Holy Cross Lutheran Church


"Martin Luther . . . entered a monastery as a youth, and . . . as a man, shattered the structure of the medieval church. Luther spoke out against the corrupt religious practices then existing. He demanded that the authority for doctrine and practice be Scriptures, rather than Popes or Councils, roared across the face of the world and ignited the Great Reformation. Accused of heresy and threatened with excommunication and death, Luther maintained his bold stand and refused to recant. In his crusade the eliminate religious abuses, he did more than any other man to establish the Protestant faith."       Here I Stand: A Life of Martin Luther by Roland H. Bainton, copyright 1950 by Pierce and Smith.

Martin Luther

Luther rose is a widely recognized symbol for Lutheranism. This seal was designed by Dr. Martin Luther while teaching at Wittenberg, and it has become the primary emblem of the Lutheran Church. Comprising it are: the black cross, for faith in Christ crucified; the red heart, for faith in the Saviour; the white rose, to show that faith causes joy, consolation and peace; the blue sky, to denote that such joy of faith in the spirit is the beginning of heavenly joy to come; and the golden ring surrounding all, to signify that such bliss in heaven is endless.

12 July, 2017

Sunday, October 29

 "With the phrase 'faith alone,' Luther excluded all human preconditions for receiving God's mercy, so that faith itself can never be a 'work' we do for God but a relationship God establishes with us through word and sacrament. That is why his explanation of the third article of the Apostles' Creed in the Small Catechism begins: 'I believe that ... I cannot believe.' "

For 49 more things you may not know about Luther, click on the "Reformation" tab at livinglutheran.org.   



1 And seeing the multitudes, He went up on a mountain, and when He was seated His disciples came to Him. 2 Then He opened His mouth and taught them, saying:
3 "Blessed are the poor in spirit, For theirs is the kingdom of heaven. 4 Blessed are those who mourn, For they shall be comforted. 5 Blessed are the meek, For they shall inherit the earth. 6 Blessed are those who hunger and thirst for righteousness, For they shall be filled. 7 Blessed are the merciful, For they shall obtain mercy. 8 Blessed are the pure in heart, For they shall see God. 9 Blessed are the peacemakers, For they shall be called sons of God. 10 Blessed are those who are persecuted for righteousness' sake, For theirs is the kingdom of heaven. 11 "Blessed are you when they revile and persecute you, and say all kinds of evil against you falsely for My sake. 12 Rejoice and be exceedingly glad, for great is your reward in heaven, for so they persecuted the prophets who were before you.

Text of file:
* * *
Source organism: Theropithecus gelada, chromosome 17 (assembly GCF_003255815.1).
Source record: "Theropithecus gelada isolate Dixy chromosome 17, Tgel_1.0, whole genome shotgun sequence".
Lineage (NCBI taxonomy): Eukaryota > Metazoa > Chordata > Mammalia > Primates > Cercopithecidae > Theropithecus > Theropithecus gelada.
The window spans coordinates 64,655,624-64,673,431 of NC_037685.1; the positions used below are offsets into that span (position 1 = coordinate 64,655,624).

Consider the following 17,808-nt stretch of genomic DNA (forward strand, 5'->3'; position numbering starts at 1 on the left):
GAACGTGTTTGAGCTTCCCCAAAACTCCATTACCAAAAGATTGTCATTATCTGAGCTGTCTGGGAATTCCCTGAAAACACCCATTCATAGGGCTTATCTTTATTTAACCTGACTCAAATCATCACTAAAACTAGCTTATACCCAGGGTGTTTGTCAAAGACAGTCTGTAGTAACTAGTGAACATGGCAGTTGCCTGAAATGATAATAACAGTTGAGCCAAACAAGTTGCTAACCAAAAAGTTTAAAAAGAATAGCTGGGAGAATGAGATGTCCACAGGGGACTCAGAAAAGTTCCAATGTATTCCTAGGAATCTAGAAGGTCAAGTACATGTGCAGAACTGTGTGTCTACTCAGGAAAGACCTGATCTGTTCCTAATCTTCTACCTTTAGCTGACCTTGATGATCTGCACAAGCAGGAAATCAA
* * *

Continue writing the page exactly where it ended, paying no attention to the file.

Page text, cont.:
Have you ever thought about to whom the beatitudes were addressed? Bonhoeffer seems pretty certain that the beatitudes were pointed straight at the disciples. The account says that, seeing the multitudes, Jesus went up on a mountain. His disciples are gathered around him and the phrase “then he opened his mouth” indicates that there was a pause, some time passed.
Place yourself in that setting: The crowds were pressed around and Jesus has retreated a little. He’s found a place to sit and pulled all the disciples around him in a huddle. He looks at each one of you in turn. Silence. Something signifigant is about to happen.

12 July, 2017

The Rose of Luther

Holy Cross Lutheran Church

Create in me a clean heart, O God, and renew a right spirit within me. Cast me not away from your presence and take not your Holy Spirit from me. Restore to me the joy of your salvation and uphold me with a willing spirit.